I’d have to say Tom Nagel, who was my dissertation adviser. He is a wonderful questioner. He’s got a very probing way about him and I think was very wary of influence. He was a fantastic dissertation adviser. Some of the things I was writing about he had written about. But in discussing my work, he would never bring in positions that he had already developed. He’d listen to what I said and probe that. And I think that’s the way it had to be. I would say something, waiting for the counter-arguments from positions that I knew he already held and that never happened.
The sparkiest lecturer I ever heard—and he was amazing—was Saul Kripke. He would stand there and just catch fire! He was giving lectures on Wittgenstein that eventually become his book, Wittgenstein on Rules and Private Language. You just sort of sat back and watched it happen!
The philosopher and mathematician AN Whitehead described the history of philosophy as a “series of footnotes to Plato”. Do you agree with him?
If that were the case, what a silly field philosophy would be! A 2,400-year-old man had all the answers? I would like to think that what he meant was that this methodology, this view of maximising coherence, was begun by Plato and that he also formulated questions from a wide range of different areas of inquiry—mathematics, epistemology, metaphysics and political theory—and saw their commonality. In that sense, you can say that all philosophy follows in Plato’s footsteps.
Was Plato a “Platonist” in the modern sense of being committed to a claim about the existence of abstract entities, numbers for example?
The one area of philosophy in which Platonism is constantly referred to is philosophy of mathematics. There was apparently a survey done by the American Mathematical Association and something like 98 per cent of mathematicians described themselves as “Platonists”. There is [in mathematics] very much a sense that you’re discovering rather than inventing. So this is a kind of commitment to the existence of the abstract, but necessarily in insolation from the physical—the structure of physical reality is given by the abstract, but the abstract can’t be reduced to sensory particulars. So it doesn’t have to involve a commitment to a kind of Platonic “heaven” that Russell, for example, makes fun of; it can be the claim that reality can’t be intelligible without referring to abstractions which cannot themselves be reduced to anything other than themselves.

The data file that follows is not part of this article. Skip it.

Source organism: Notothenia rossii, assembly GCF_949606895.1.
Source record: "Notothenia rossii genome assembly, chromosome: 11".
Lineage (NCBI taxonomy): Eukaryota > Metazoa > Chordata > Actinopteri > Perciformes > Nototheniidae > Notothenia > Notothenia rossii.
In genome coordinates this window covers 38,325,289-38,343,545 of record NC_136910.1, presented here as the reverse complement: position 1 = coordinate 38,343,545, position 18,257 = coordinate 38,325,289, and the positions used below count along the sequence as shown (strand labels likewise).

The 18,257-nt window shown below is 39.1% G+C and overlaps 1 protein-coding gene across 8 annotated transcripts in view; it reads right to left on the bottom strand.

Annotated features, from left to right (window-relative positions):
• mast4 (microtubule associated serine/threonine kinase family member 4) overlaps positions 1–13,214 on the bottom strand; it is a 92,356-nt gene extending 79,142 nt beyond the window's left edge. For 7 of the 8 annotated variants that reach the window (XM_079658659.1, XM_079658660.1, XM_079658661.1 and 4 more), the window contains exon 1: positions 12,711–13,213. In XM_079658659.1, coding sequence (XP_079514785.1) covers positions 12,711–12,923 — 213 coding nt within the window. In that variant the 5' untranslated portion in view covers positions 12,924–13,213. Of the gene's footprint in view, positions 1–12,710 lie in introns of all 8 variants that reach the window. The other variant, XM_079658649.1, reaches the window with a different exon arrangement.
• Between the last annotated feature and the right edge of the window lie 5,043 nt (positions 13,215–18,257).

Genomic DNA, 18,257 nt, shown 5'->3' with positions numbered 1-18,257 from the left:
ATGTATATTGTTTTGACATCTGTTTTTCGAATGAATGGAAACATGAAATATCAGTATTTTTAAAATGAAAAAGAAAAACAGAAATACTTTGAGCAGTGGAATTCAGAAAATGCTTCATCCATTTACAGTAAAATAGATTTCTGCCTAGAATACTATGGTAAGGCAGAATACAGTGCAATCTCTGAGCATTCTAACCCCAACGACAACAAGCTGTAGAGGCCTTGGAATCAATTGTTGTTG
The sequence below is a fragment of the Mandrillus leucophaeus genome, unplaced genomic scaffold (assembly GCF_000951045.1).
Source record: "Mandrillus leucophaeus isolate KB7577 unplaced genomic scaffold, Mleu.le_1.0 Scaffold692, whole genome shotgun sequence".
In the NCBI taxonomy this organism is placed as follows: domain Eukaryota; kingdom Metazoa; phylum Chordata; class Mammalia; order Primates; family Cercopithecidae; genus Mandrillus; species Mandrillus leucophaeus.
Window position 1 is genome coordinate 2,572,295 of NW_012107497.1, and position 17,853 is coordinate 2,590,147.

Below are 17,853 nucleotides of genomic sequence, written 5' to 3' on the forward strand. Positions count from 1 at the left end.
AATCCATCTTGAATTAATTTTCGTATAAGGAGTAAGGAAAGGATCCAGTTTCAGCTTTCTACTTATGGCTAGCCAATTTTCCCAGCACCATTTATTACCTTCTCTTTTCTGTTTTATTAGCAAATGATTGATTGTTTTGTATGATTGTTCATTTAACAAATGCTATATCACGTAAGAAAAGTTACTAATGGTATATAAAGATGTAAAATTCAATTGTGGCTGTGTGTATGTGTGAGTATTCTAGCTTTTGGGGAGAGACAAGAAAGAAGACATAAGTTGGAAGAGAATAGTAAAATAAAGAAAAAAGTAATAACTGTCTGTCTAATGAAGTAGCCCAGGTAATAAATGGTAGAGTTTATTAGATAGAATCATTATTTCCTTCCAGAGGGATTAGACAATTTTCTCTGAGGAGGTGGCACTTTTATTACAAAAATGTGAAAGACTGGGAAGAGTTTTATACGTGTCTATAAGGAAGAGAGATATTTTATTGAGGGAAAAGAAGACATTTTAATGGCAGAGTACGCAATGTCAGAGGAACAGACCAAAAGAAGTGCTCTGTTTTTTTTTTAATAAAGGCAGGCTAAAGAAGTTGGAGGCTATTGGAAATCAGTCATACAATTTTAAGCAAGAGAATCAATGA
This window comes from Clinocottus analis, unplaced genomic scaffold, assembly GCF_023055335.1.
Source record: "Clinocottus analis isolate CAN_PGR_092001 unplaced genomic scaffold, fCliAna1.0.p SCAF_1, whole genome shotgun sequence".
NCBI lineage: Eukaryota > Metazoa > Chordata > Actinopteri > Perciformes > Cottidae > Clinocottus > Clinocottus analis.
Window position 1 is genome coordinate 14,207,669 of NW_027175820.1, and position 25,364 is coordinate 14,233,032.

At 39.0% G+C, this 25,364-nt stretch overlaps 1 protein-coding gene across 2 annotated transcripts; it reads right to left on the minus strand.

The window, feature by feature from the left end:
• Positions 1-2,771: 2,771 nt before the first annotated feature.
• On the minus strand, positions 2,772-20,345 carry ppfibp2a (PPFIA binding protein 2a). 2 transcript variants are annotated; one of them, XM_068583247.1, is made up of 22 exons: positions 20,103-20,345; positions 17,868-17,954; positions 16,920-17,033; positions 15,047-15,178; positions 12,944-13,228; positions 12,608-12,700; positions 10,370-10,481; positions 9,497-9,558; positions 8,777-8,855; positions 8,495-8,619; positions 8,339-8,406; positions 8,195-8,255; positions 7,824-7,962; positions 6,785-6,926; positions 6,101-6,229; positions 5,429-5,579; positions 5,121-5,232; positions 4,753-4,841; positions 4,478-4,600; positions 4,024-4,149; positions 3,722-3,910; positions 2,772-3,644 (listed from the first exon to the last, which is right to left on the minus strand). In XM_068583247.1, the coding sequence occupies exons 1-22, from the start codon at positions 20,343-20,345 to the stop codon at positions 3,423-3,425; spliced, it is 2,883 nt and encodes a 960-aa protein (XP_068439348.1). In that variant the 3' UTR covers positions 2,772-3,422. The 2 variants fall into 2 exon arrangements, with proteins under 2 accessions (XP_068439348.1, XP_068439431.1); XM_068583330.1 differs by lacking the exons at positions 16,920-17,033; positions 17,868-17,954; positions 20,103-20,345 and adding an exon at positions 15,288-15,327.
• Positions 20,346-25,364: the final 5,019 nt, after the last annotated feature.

Was Plato a Platonist? Well, there’s the Platonism of the forms which I think he gave up. In the Parmenides, he really criticises the theory of forms. It’s interesting that Socrates is a young man there and he can’t answer Parmenides’ questions. In the Timaeus, which is one of my favourite dialogues, it’s not the forms, it’s mathematics that is the key to intelligibility.
Every theoretical physicist I’ve ever known has believed that not only is reality given to us in the language of mathematics, but that when we have two empirically adequate theories, you go with the one that has the most beautiful mathematics—that’s in the Timaeus too. That’s a Platonism that’s still working. When my scientist friends say that the structure of reality is given in the most beautiful mathematics, I say to them, “That’s a metaphysical argument you’re using right there.” Steven Weinberg said of string theory, “Maybe it’s not true, but we’re going to find some application for it, because never in the history of science has it been the case that such beautiful mathematics didn’t somehow reveal reality.” Whoah! That’s Plato!